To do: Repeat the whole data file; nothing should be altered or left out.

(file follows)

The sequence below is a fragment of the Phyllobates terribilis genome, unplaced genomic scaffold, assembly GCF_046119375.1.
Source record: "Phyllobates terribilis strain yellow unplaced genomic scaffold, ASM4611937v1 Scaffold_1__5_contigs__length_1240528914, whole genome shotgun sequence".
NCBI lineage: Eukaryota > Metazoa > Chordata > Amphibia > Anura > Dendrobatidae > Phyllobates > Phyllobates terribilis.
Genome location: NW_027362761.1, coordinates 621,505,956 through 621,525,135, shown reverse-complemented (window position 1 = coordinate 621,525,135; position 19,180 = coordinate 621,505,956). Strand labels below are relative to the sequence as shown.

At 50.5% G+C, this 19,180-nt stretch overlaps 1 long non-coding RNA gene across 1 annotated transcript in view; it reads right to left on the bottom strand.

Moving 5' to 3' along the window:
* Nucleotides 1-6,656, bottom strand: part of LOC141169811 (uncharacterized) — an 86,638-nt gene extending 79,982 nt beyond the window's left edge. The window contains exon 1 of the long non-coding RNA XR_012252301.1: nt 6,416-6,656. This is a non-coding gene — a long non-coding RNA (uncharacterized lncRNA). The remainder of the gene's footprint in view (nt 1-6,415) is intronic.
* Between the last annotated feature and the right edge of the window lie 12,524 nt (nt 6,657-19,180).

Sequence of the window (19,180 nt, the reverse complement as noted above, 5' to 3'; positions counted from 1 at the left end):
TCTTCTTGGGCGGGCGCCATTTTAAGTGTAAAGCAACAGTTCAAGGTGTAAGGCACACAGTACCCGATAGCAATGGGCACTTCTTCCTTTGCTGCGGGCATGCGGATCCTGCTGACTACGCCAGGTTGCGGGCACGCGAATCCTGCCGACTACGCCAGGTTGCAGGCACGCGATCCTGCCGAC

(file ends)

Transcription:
The sequence below is a fragment of the Phyllobates terribilis genome, unplaced genomic scaffold, assembly GCF_046119375.1.
Source record: "Phyllobates terribilis strain yellow unplaced genomic scaffold, ASM4611937v1 Scaffold_1__5_contigs__length_1240528914, whole genome shotgun sequence".
NCBI lineage: Eukaryota > Metazoa > Chordata > Amphibia > Anura > Dendrobatidae > Phyllobates > Phyllobates terribilis.
Genome location: NW_027362761.1, coordinates 621,505,956 through 621,525,135, shown reverse-complemented (window position 1 = coordinate 621,525,135; position 19,180 = coordinate 621,505,956). Strand labels below are relative to the sequence as shown.

At 50.5% G+C, this 19,180-nt stretch overlaps 1 long non-coding RNA gene across 1 annotated transcript in view; it reads right to left on the bottom strand.

Moving 5' to 3' along the window:
* Nucleotides 1-6,656, bottom strand: part of LOC141169811 (uncharacterized) — an 86,638-nt gene extending 79,982 nt beyond the window's left edge. The window contains exon 1 of the long non-coding RNA XR_012252301.1: nt 6,416-6,656. This is a non-coding gene — a long non-coding RNA (uncharacterized lncRNA). The remainder of the gene's footprint in view (nt 1-6,415) is intronic.
* Between the last annotated feature and the right edge of the window lie 12,524 nt (nt 6,657-19,180).

Sequence of the window (19,180 nt, the reverse complement as noted above, 5' to 3'; positions counted from 1 at the left end):
TCTTCTTGGGCGGGCGCCATTTTAAGTGTAAAGCAACAGTTCAAGGTGTAAGGCACACAGTACCCGATAGCAATGGGCACTTCTTCCTTTGCTGCGGGCATGCGGATCCTGCTGACTACGCCAGGTTGCGGGCACGCGAATCCTGCCGACTACGCCAGGTTGCAGGCACGCGATCCTGCCGAC